[ppml] Last Call for Comment: Policy Proposal 2003-4

Mury Johnson muryj at goldengate.net
Sun May 30 16:54:00 EDT 2004

As the original author of this policy proposal I have a couple
questions/comments.  Please note that this current form has almost nothing
left of my proposals.

It seems that this policy change has been watered down to the lowest
common denominator of desired change.  It seems as though every issue with
some teeth has been removed due to different people having different
problems with it.  That's fine, but I don't think the policy proposal in
it's current form is going to do a whole lot to encourage the adoption of

Sure one hurdle has been lowered, but there are other outstanding issues.

In addition, I find it slightly amusing that a lot of the opposition to my
original proposal was that the time periods for waiving fees and
extending the time frame for the 200 customers was too long.  People were
commenting that any time extensions should be a year or two at the most!
Well here we are over a year later and to the best of my knowledge IPv6
hasn't taken any huge steps toward common deployment, and the proposal to
do something about it has been delayed over and over.

Please don't take that the wrong way.  I am not trying to blame anyone.
I'm merely trying to point out that it is taking too long to do too

If this policy proposal is adopted can it at least be done in conjunction
with a significant fee waiver?  Say... the first 1000 ARIN->LIR blocks are
free for four years...  The fees have already been waived 2-3 times over
the last four years.  The fear that ARIN is going to lose out on this big
pot of money is unfounded.

Or, how about every current customer that is already paying ARIN fees for
IPv4 can get a free IPv6 block?

Everyone is comfortable in their IPv4 world.  There have been numerous
arguments that the technology will be developed and then the demand will
come.  That hasn't happened either.  How many years need to go by before
people are going to be willing to acknowledge that IPv6 needs a good kick
in the ass in ARINland?

People have lost their tolerance for being the front runners in hopes of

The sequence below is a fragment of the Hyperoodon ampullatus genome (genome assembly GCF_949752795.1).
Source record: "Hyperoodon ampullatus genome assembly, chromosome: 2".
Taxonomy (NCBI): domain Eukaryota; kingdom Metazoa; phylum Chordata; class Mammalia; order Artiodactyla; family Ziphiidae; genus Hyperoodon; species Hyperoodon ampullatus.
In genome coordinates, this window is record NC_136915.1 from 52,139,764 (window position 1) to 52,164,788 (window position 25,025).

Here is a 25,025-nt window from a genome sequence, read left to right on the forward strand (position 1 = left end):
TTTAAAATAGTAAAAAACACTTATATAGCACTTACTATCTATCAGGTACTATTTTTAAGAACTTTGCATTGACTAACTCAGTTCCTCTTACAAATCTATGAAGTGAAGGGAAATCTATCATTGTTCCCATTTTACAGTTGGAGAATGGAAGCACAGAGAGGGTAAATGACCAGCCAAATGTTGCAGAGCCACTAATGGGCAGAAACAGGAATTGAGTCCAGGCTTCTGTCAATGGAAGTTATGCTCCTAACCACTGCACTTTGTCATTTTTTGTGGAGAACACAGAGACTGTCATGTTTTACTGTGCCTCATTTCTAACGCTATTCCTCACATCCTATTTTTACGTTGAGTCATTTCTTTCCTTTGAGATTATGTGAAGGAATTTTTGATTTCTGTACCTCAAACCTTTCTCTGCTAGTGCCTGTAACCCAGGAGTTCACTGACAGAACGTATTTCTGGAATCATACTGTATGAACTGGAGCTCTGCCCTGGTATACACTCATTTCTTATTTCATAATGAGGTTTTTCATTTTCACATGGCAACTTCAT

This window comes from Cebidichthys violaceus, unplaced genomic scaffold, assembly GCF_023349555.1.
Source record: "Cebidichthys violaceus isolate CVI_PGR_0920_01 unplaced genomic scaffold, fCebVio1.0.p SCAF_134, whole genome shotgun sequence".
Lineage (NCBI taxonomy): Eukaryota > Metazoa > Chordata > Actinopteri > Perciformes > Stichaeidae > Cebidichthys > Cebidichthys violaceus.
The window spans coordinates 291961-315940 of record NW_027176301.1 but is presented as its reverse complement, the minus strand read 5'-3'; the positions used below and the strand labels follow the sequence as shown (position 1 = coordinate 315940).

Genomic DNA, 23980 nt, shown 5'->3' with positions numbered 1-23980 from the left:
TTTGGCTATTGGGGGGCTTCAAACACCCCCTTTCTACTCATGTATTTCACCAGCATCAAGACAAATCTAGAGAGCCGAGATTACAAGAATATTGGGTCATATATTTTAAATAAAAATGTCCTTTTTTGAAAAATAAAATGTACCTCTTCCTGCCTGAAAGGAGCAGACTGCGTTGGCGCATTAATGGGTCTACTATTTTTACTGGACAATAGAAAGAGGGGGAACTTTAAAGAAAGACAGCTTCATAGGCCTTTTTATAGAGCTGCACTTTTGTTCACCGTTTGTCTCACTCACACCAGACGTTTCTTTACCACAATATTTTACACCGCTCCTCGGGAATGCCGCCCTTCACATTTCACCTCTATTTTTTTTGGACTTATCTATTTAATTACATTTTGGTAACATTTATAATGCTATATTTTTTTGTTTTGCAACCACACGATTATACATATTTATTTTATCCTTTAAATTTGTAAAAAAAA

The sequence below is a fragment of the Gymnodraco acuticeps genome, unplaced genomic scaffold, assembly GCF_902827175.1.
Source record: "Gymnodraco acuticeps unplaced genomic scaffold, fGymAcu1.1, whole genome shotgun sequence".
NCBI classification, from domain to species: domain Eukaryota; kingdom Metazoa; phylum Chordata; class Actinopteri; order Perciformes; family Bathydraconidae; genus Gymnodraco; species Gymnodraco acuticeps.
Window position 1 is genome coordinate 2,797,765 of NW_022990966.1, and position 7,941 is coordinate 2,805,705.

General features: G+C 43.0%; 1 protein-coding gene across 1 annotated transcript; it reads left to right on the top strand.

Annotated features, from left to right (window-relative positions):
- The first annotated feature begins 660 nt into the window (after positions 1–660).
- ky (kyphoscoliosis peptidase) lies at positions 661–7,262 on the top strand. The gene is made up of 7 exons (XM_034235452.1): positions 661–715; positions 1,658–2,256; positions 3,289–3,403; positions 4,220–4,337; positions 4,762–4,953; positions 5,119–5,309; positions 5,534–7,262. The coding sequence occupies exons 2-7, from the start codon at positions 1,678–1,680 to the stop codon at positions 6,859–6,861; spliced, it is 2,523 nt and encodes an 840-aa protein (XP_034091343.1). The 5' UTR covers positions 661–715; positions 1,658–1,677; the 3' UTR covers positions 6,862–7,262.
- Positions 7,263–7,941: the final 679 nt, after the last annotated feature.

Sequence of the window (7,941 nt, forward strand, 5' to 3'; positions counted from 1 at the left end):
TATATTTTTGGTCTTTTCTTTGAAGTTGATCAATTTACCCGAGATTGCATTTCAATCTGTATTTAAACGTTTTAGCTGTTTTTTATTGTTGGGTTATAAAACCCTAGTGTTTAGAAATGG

cornering market share.  The majority of LIRs are going to wait until
moving to IPv6 is either risk-free or until everyone else is doing it and
they need to.

Put a little meat back into this policy change, or combine it with a
*real* waiver of fees. Just my thoughts...


> Quoting Member Services <memsvcs at arin.net>:
> > This is a last call for comment on this policy proposal.
> >
> > The Advisory Council has determined that there was community support
> > for this policy proposal. The AC will review the comments collected
> > during this last call period.
> >
> > Please send your comments to ppml at arin.net.  This last call will
> > expire at 23:59 EST on June 4, 2004.
> >
> > Member Services
> > American Registry for Internet Numbers (ARIN)
> >
> >
> > #######################################
> >
> >
> > Policy Proposal 2003-4: IPv6 Policy Changes
> >
> > Author: ARIN Advisory Council
> >
> > Policy term: permanent
> >
> > Policy statement:
> >
> > A. 5.1.1(d), which currently reads: "d) have a plan for making at
> > least 200 /48 assignments to other organizations within two years"
> > will have the timeframe changed from "two years" to "five years".
> >
> > B. 5.1.1(d) will have prepended "be an existing, known ISP in the
> > ARIN region or..."
> >
> > Rationale:
> >
> > These changes to the initial allocation criteria are to acknowledge
> > the slow pace of IPv6 deployment in the ARIN region. Also they further
> > stress the availability of IPv6 allocations to existing service
> > providers in the ARIN region.
> >
> > The following is section 5.1.1 as it currently is in the ARIN IPv6
> > Address Allocation and Assignment Policy document:
> >
> > 5.1.1. Initial allocation criteria
> >
> > To qualify for an initial allocation of IPv6 address space, an
> > organization must:
> >
> > a) be an LIR;
> >
> > b) not be an end site;
> >
> > c) plan to provide IPv6 connectivity to organizations to which it will
> > assign /48s, by advertising that connectivity through its single
> > aggregated address allocation; and
> >
> > d) have a plan for making at least 200 /48 assignments to other
> > organizations within two years.
> >
> > The ARIN IPv6 Address Allocation and Assignment Policy is available
> > here:
> >
> > http://www.arin.net/policy/ipv6_policy.html
> >
> > Timetable for implementation: 30 days after ratification
> >
> > !DSPAM:40acf6a089461161118278!
> >
> >
> >

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